“Ice Age: Collision Course,” the breathless fifth chapter in what has become the most die-hard franchise in the history of digital animation, kicks off with a cheeky but spectacular prologue in which Scrat, the saber-toothed squirrel, accidentally creates the solar system. He’s sitting in a frozen wasteland, in pursuit of — what else? — the acorn that’s forever destined to squirt out of his clutches. Only now that precious nut gets wedged into a control lever… that operates a flying saucer… that’s been frozen inside a glacier. The sequence that follows might be described as Terrence Malick meets Tex Avery: When Scrat hits that lever and liberates the alien ship, it shoots off into space and causes a chain reaction that knocks apart the planets like billiard balls, in much the same way that Scrat split the continents apart in the 2010 short “Scrat’s Continental Crack-Up.”
Scrat has been there, of course, from the first “Ice Age” film, back in 2002. (Yes, we’ve been living with these movies since what may seem like the dawn of time.) Yet there’s something about Scrat: No matter how often we see him, his manic, starving, Tasmanian-devil energy never gets old. More than just a gnashing mascot, he’s got a hungry life force that’s primordial. With “Collision Course,” he once again becomes the guiding spirit of the “Ice Age” movies, and the result proves to be an essential course correction for the franchise. After the last two installments, “Ice Age: Dawn of the Dinosaurs” (2009) and the all-too-aptly named “Ice Age: Continental Drift” (2012), the series was running on prehistoric fumes, but now, against all odds, it has gotten its mojo back. “Collision Course” is a cosmic comedy about facing down the end of the world as we know it. It may be a slight entertainment in the grand scheme of things, but it’s been made with a busy, nattering joy that is positively infectious. Even with animated competition from the likes of Pixar (“Finding Dory”) and Illumination (“The Secret Life of Pets”), box office prospects look solid as ice.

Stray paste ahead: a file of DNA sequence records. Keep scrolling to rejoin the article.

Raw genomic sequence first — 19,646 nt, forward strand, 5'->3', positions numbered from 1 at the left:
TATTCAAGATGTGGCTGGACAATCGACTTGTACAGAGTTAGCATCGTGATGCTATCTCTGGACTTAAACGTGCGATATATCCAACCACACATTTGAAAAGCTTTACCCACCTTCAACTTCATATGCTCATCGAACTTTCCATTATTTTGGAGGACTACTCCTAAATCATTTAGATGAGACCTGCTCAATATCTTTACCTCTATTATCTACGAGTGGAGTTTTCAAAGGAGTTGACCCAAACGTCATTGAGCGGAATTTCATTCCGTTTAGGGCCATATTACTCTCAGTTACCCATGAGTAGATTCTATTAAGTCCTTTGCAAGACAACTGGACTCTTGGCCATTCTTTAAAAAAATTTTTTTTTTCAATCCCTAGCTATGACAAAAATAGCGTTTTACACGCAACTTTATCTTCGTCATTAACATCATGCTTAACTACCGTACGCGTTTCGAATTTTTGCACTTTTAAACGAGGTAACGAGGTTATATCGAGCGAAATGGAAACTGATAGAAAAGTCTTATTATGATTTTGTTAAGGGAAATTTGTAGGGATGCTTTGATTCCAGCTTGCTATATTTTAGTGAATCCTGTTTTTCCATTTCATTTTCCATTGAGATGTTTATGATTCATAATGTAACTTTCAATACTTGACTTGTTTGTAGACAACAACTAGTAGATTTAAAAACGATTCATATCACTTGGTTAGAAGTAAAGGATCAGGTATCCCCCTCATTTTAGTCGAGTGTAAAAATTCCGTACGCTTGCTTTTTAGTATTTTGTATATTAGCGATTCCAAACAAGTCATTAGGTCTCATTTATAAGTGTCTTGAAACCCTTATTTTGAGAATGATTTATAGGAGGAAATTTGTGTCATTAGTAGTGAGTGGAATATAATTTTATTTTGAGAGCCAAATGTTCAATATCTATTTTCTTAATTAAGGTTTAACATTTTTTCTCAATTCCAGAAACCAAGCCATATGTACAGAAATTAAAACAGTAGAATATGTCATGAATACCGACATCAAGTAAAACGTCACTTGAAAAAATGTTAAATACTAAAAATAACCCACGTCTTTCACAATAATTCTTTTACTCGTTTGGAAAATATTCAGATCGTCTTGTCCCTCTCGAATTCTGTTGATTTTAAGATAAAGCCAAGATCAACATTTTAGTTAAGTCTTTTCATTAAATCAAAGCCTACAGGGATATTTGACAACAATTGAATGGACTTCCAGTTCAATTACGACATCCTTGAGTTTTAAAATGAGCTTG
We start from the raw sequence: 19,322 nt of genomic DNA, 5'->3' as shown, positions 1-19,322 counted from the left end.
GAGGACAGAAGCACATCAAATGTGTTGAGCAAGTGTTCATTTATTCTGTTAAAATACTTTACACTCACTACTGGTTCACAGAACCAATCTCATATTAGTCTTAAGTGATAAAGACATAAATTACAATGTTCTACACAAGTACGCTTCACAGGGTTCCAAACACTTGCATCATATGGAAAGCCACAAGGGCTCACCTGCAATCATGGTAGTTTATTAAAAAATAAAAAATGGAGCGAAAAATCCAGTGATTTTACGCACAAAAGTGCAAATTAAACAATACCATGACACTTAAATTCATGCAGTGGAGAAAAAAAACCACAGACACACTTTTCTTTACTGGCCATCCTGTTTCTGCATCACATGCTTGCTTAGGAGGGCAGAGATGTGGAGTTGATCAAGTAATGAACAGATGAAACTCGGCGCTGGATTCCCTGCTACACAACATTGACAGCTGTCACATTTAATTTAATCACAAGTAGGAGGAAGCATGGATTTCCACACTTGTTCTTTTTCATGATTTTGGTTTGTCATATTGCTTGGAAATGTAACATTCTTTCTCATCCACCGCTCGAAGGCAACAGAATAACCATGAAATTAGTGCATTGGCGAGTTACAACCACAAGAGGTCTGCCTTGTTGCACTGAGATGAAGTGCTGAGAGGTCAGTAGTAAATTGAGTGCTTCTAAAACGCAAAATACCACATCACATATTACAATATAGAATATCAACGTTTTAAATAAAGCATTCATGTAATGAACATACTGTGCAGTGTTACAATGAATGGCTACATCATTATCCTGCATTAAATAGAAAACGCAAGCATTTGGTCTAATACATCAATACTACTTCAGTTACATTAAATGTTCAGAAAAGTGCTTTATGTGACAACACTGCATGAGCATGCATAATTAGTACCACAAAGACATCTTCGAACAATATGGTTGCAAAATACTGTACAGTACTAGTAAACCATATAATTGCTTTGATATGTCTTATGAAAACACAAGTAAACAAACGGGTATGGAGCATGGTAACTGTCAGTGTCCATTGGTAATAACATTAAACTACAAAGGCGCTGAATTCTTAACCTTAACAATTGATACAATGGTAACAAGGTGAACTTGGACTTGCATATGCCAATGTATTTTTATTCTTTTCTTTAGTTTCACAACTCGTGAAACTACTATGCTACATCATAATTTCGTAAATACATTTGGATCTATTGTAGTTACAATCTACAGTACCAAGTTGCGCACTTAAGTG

Back in the snowy prehistoric wilds, life has been good for our old friends: Sid the neurotic lisping ground sloth (John Leguizamo), Diego the grumpy saber-toothed tiger (Denis Leary), and, of course, Manny the woolly mammoth (Ray Romano) and his wife, Ellie (Queen Latifah), whose daughter, Peaches (Keke Palmer), is now engaged — to a mastodon named Julian, voiced by Adam Devine as the series’ first bro. Manny has serious doubts about marrying off his daughter to a flaky hipster who wants to take her far away. But that all seems like small beer after Scrat, still floating around in space, threatens the very existence of Earth by setting off a meteor shower that gives rise to one notably gargantuan purple-flaming rock speeding toward the planet. It’s Buck, the one-eyed British weasel returning from the third “Ice Age” film, who diagnoses the catastrophe, and also figures out how they can stop it: by journeying to the valley where meteors have always struck Earth and creating a magnetic space that will attract and divert this one. The science is loopy, and it’s meant to be, but that’s perfectly OK, since the true molecular force at work in “Ice Age: Collision Course” has to do with a very special brand of entertainment fuel. Call it sidekick energy.